[toc]The New Jersey sports betting case is stuck in limbo.
The US Supreme Court was expected to reveal whether it would grant the state’s petition in its ongoing effort to legalize sports wagering within its borders on Monday morning. But the court did not say one way or the other what it would do with the case.
The move bucked expectations, but it is heartening to legal analysts who think New Jersey has a case on the merits. The court agrees to hear appeals in only a fraction of the cases that are brought before it.
It looks like we will find out Tuesday what SCOTUS has planned, but even that is not a guarantee.
Reading the tea leaves for NJ sports betting
We still don’t know if New Jersey will get its day in the nation’s highest court. Figuring out what the case’s absence on Monday’s order list meant was initially a guessing game.
Before Monday’s order list was revealed:
And then after, we learned that the case would like be the subject of a conference today, with an announcement possible on Tuesday:
So it appears the delay will be a brief one. However, there is still a possibility we could have to wait until the fall, when the Supreme Court reconvenes.
If SCOTUS grants the appeal, more briefs will be filed and eventually oral arguments will be held in front of the court’s nine justices. New Jersey would have to convince five of them to side with it against PASPA in order to win.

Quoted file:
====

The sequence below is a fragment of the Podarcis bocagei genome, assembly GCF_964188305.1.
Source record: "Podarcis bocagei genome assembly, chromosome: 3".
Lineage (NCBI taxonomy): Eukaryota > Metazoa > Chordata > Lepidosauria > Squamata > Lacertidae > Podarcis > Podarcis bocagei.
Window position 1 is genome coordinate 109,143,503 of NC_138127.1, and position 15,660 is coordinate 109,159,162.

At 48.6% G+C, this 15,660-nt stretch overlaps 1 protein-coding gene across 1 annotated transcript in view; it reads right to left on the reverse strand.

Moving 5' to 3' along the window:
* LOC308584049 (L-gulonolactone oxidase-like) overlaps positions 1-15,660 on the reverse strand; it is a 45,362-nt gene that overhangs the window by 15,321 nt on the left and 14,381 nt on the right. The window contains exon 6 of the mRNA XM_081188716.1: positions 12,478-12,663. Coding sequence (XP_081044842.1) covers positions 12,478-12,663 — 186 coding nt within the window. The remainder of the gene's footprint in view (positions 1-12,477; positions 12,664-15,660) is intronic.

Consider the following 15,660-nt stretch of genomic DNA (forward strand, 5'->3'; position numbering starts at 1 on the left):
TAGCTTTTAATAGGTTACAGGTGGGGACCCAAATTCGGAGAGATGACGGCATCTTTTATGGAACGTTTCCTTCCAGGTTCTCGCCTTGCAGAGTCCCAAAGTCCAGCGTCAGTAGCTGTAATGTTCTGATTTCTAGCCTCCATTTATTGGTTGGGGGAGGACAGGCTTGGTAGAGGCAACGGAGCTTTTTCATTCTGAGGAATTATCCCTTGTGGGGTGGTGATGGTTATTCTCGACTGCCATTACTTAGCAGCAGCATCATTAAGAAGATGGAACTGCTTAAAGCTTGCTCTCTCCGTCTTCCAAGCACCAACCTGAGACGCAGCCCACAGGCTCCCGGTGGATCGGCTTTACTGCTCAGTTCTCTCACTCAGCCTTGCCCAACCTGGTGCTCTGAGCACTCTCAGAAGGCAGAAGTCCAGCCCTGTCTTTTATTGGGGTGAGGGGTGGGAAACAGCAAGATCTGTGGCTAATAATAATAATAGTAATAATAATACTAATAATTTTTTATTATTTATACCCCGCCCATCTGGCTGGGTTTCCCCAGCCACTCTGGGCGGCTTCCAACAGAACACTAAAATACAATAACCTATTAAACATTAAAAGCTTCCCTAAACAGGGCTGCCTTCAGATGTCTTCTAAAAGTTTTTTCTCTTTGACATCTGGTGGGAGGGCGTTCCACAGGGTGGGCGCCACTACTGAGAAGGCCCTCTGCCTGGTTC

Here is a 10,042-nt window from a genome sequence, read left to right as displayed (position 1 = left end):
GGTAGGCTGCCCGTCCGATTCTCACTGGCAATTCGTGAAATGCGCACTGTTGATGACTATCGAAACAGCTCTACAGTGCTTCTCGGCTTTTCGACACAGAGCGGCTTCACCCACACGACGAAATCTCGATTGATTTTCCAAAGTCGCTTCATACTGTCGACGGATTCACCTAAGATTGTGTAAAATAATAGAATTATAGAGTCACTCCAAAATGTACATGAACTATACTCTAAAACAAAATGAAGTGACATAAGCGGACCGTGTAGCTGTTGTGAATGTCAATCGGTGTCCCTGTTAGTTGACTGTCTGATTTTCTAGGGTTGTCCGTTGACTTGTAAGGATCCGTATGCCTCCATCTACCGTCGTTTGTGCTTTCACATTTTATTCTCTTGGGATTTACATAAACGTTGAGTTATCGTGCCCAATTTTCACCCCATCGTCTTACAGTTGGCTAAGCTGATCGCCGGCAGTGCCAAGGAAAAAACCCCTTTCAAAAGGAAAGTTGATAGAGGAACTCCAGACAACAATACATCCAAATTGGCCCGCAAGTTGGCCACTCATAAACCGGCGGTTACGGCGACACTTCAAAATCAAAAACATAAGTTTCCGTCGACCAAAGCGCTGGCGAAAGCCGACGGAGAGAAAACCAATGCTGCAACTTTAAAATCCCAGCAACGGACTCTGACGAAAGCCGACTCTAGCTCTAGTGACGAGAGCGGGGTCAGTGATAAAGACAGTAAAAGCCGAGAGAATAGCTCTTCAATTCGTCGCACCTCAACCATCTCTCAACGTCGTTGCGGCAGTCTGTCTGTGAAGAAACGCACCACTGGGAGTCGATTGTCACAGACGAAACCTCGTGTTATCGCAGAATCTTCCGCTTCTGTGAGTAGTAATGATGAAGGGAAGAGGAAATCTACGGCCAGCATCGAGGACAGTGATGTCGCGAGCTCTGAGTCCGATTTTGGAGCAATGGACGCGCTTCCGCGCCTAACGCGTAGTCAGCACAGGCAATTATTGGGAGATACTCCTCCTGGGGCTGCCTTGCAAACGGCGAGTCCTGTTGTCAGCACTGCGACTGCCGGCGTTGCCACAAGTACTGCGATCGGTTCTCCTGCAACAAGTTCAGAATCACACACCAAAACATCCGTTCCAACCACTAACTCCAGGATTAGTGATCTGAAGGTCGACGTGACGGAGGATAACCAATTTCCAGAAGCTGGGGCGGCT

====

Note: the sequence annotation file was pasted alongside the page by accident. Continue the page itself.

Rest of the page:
If the appeal is ultimately denied, it’s the end of the road for the state in its legal challenges.
How did we get here?
The state has twice passed laws attempting to legalize sports betting, but those efforts have been turned back in federal court multiple times. The latest defeat came in the US Third Circuit Court of Appeals in front of an en banc panel of judges in August.
NJ had made its case to the nation’s highest court last fall. The SCOTUS appeal got a boost when the court asked the US Solicitor General to weigh in. But the SG’s office ultimately recommended that the Supreme Court not hear the appeal.
New Jersey has been fighting a federal law — PASPA — that prohibits single-game wagering outside of Nevada. The plaintiffs in the federal case — the NCAA, NFL, MLB, NBA and NHL — have used PASPA to stop New Jersey from altering its law to allow sports betting.
Other paths to legal sports betting in the US?
New Jersey winning its case in front of SCOTUS is just one possible avenue to expanded legal sports betting:
- NJ state Sen. Ray Lesniak says he is going to attempt to pass new legislation that would allow New Jersey to skirt PASPA, even if the state loses again in court. However, it’s not clear if that bill will have the support to make it to the finish line. That effort would also likely be challenged in court.
- The most likely path forward is to change the law at the federal level. That would come via a repeal or alteration of PASPA in Congress, with lobbying efforts underway by the American Gaming Association.
- Other states could try to pass sports betting laws like New Jersey, in other to create a circuit split in the federal court system. This would make a Supreme Court review far more likely. The leagues would increasingly have difficulty proving “harm” from sports betting in any future case, meaning any state might be able to offer sports betting while the case is going on.